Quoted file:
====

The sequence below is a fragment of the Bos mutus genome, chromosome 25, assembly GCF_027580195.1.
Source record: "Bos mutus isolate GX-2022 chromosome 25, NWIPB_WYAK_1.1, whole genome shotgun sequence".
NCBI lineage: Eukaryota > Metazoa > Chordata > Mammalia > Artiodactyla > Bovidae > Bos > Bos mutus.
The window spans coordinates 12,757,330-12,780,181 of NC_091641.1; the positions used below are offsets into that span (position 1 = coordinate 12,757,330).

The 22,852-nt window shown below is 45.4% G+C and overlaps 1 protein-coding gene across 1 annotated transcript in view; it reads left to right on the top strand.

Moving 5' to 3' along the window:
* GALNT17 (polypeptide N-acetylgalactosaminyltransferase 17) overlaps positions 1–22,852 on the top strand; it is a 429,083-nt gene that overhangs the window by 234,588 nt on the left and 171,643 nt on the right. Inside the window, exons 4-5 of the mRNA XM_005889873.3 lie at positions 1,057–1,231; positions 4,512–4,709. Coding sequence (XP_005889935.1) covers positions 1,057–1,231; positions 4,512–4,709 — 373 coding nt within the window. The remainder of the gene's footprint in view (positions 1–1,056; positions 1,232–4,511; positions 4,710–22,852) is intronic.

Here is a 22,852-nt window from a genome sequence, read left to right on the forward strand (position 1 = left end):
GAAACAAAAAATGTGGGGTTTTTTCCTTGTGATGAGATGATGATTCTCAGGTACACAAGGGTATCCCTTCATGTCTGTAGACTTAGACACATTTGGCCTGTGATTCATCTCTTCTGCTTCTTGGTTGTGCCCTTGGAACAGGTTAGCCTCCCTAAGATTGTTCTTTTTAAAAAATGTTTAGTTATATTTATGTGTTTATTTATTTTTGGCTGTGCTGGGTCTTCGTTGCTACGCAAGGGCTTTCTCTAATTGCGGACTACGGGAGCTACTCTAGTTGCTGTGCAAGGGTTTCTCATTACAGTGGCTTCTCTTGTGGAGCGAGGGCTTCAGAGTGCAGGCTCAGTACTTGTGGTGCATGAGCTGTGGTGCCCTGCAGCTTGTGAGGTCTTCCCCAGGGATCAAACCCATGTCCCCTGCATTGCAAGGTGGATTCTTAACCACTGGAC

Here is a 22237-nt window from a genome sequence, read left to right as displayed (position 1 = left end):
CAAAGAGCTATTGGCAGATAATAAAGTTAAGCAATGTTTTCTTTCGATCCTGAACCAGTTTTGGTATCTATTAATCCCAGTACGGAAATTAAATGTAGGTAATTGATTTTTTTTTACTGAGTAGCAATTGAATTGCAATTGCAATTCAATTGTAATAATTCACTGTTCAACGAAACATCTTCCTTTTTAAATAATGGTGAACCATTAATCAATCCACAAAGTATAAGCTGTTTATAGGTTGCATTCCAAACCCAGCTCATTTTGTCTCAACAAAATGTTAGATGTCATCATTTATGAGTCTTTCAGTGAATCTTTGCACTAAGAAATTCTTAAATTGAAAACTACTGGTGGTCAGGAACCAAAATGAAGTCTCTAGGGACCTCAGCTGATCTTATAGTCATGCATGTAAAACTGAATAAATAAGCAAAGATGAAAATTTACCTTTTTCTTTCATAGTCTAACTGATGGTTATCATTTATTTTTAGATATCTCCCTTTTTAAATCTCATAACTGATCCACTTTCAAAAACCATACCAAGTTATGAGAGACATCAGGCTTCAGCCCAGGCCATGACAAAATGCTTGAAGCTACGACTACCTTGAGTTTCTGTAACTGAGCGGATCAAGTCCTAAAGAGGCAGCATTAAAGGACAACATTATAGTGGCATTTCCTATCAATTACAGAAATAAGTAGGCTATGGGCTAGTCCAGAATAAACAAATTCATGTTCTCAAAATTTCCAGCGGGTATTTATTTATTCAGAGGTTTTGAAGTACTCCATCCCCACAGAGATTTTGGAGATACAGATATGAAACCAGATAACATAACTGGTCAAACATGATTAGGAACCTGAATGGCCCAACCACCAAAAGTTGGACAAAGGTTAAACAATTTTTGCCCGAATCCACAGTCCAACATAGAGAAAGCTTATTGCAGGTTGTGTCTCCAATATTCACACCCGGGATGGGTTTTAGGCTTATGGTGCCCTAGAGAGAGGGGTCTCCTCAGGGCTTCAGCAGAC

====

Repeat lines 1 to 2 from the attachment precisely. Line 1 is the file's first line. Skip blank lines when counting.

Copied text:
The sequence below is a fragment of the Bos mutus genome, chromosome 25, assembly GCF_027580195.1.
Source record: "Bos mutus isolate GX-2022 chromosome 25, NWIPB_WYAK_1.1, whole genome shotgun sequence".